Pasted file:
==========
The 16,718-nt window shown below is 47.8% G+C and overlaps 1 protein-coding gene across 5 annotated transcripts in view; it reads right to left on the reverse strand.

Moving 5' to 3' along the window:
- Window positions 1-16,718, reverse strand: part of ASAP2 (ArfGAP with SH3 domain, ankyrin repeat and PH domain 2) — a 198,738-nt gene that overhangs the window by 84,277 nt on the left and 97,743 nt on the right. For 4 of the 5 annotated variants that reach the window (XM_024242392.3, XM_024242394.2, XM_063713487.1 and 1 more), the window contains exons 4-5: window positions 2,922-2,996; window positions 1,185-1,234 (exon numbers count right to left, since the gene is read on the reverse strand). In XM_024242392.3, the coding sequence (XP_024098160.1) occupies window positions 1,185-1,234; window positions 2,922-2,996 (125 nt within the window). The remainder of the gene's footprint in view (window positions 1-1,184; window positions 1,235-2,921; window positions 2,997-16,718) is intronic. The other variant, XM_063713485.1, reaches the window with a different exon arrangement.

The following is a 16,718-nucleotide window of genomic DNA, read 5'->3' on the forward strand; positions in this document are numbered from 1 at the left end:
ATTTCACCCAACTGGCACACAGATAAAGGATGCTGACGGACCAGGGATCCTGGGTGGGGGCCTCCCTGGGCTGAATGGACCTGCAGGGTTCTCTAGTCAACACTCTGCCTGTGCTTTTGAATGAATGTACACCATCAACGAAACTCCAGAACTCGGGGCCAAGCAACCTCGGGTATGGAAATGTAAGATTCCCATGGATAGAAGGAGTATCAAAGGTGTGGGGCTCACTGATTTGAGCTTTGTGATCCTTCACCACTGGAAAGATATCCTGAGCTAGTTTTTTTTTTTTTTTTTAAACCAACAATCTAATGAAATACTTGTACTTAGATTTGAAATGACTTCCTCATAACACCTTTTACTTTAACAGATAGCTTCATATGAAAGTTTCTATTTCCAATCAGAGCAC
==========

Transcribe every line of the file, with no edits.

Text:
The 16,718-nt window shown below is 47.8% G+C and overlaps 1 protein-coding gene across 5 annotated transcripts in view; it reads right to left on the reverse strand.

Moving 5' to 3' along the window:
- Window positions 1-16,718, reverse strand: part of ASAP2 (ArfGAP with SH3 domain, ankyrin repeat and PH domain 2) — a 198,738-nt gene that overhangs the window by 84,277 nt on the left and 97,743 nt on the right. For 4 of the 5 annotated variants that reach the window (XM_024242392.3, XM_024242394.2, XM_063713487.1 and 1 more), the window contains exons 4-5: window positions 2,922-2,996; window positions 1,185-1,234 (exon numbers count right to left, since the gene is read on the reverse strand). In XM_024242392.3, the coding sequence (XP_024098160.1) occupies window positions 1,185-1,234; window positions 2,922-2,996 (125 nt within the window). The remainder of the gene's footprint in view (window positions 1-1,184; window positions 1,235-2,921; window positions 2,997-16,718) is intronic. The other variant, XM_063713485.1, reaches the window with a different exon arrangement.

The following is a 16,718-nucleotide window of genomic DNA, read 5'->3' on the forward strand; positions in this document are numbered from 1 at the left end:
ATTTCACCCAACTGGCACACAGATAAAGGATGCTGACGGACCAGGGATCCTGGGTGGGGGCCTCCCTGGGCTGAATGGACCTGCAGGGTTCTCTAGTCAACACTCTGCCTGTGCTTTTGAATGAATGTACACCATCAACGAAACTCCAGAACTCGGGGCCAAGCAACCTCGGGTATGGAAATGTAAGATTCCCATGGATAGAAGGAGTATCAAAGGTGTGGGGCTCACTGATTTGAGCTTTGTGATCCTTCACCACTGGAAAGATATCCTGAGCTAGTTTTTTTTTTTTTTTTTAAACCAACAATCTAATGAAATACTTGTACTTAGATTTGAAATGACTTCCTCATAACACCTTTTACTTTAACAGATAGCTTCATATGAAAGTTTCTATTTCCAATCAGAGCAC